Sunday, December 20, 2020

MOG antibody disease differs for children and adults

Cobo-Calvo A, Ruiz A, Rollot F, Arrambide G, Deschamps R, Maillart E, Papeix C, Audoin B, Lépine AF, Maurey H, Zephir H, Biotti D, Ciron J, Durand-Dubief F, Collongues N, Ayrignac X, Labauge P, Meyer P, Thouvenot E, Bourre B, Montcuquet A, Cohen M, Horello P, Tintoré M, De Seze J, Vukusic S, Deiva K, Marignier R; NOMADMUS, KidBioSEP, and OFSEP study groups. Clinical Features and Risk of Relapse in Children and Adults with Myelin Oligodendrocyte Glycoprotein Antibody-Associated Disease. Ann Neurol. 2021 Jan;89(1):30-41. doi: 10.1002/ana.25909. Epub 2020 Oct 15. PMID: 32959427.


Objective: The main objective was to compare clinical features, disease course, and myelin oligodendrocyte glycoprotein (MOG) antibody (Ab) dynamics between children and adults with MOG-Ab-associated disease (MOGAD). 

Methods: This retrospective multicentric, national study included 98 children and 268 adults with MOGAD between January 2014 and September 2019. Cox regression model for recurrent time-to-event data and Kaplan-Meier curves for time to antibody negativity were performed for the objectives. 

Results: Isolated optic neuritis was the most frequent clinical presentation in both children (40.8%) and adults (55.9%, p = 0.013), and acute disseminated encephalomyelitis syndrome was more frequent in children (36.7% vs 5.6%, p < 0.001). Compared to adults, children displayed better recovery (Expanded Disability Status Scale ≥ 3.0 at last follow-up reached only by 10 of 97 [10.3%] vs 66/247 [26.7%], p < 0.001). In the multivariate analysis, adults were at higher risk of relapse than children (hazard ratio = 1.41, 95% confidence interval [CI] = 1.12-1.78, p = 0.003). At 2 years, 64.2% (95% CI = 40.9-86.5) of nonrelapsing children became MOG-Ab negative compared to 14.1% (95% CI = 4.7-38.3) of relapsing children (log-rank p < 0.001), with no differences observed in adults (log-rank p = 0.280). 

Interpretation: MOGAD patients differ in the clinical presentation at onset, showing an age-related shift in the clinical features across age groups. Compared to children, adults have a higher risk of relapse and worse functional recovery. Finally, children with monophasic disease become MOG-Ab negative earlier than relapsing children, but this is not true in adults. Considering these differences, management and treatment guidelines should be considered independently in children and adults. ___________________________________________________________________________

.“We used to think of this disease as having a single phenotype,” commented Michael Levy, MD, PhD, FAAN, director of the Neuromyelitis Optica Clinic and Research Laboratory and research director of the division of neuroimmunology and neuroinfectious disease at Massachusetts General Hospital, who was not involved in the study.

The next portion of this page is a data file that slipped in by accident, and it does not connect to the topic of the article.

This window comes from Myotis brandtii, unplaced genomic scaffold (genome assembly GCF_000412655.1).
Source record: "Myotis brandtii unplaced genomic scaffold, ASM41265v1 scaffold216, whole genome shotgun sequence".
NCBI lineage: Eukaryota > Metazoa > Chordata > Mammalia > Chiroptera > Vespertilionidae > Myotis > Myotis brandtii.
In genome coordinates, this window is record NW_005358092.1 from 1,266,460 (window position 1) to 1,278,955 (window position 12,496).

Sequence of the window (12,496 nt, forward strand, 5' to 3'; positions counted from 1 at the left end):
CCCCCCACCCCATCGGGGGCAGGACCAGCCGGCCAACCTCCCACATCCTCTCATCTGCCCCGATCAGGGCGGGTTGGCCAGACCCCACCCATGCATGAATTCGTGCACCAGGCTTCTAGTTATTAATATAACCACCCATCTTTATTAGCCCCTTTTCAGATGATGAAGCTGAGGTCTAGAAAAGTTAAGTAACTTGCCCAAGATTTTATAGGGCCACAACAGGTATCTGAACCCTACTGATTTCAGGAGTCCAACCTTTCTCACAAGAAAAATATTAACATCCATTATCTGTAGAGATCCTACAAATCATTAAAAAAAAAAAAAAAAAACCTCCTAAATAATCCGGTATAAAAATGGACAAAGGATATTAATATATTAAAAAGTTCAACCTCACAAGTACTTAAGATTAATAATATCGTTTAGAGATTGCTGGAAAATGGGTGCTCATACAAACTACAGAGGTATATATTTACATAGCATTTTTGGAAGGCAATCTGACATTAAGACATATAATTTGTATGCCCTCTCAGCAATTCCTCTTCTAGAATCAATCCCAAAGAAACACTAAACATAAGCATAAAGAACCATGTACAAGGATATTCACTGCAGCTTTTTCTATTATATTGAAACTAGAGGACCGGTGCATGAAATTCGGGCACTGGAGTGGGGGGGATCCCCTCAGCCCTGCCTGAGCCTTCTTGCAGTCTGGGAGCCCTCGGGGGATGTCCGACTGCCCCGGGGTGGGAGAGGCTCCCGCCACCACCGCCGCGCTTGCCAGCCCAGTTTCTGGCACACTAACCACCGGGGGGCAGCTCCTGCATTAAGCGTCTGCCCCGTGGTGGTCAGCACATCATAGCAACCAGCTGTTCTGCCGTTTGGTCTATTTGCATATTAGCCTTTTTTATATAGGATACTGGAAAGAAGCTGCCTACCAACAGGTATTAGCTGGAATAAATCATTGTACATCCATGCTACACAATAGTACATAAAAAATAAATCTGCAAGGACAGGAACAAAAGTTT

“But as we have been able to do antibody tests on more and more patients, we have come to recognize that it actually has a broader spectrum of features, and one of the biggest points of stratification is age.”

Children and adults “really do have different disease courses and different manifestations,” he said...

“Children were more likely to have a substantial recovery than adults among the whole cohort after a similar follow-up,” the authors noted. “Based on the different disease course, specific management and treatment guidelines should differentiate between children and adults in MOGAD.”...

Just over half of both adults and children experienced at least one relapse, but adults had a higher risk of relapse than children younger than 10 years of age (p=0.011). Women had a higher risk of relapse than men, and use of multiple sclerosis DMDs increased relapse risk as well...

“Neurologists can use this study to understand that there are differences between children and adults and that you don't just treat them as one patient type. If you encounter a patient with MOG antibody disease, you need to consider their age and clinical course before you decide which treatment to start and before you advise the patient on prognosis.”

“We know that children have a good chance of being monophasic, with only a single attack and never experiencing a relapse,” he said. “I think in this cohort it happened more often than we expected, but I would take that with a bit of caution because the follow-up period was not as long as we would like, to really be certain these patients are truly monophasic.”




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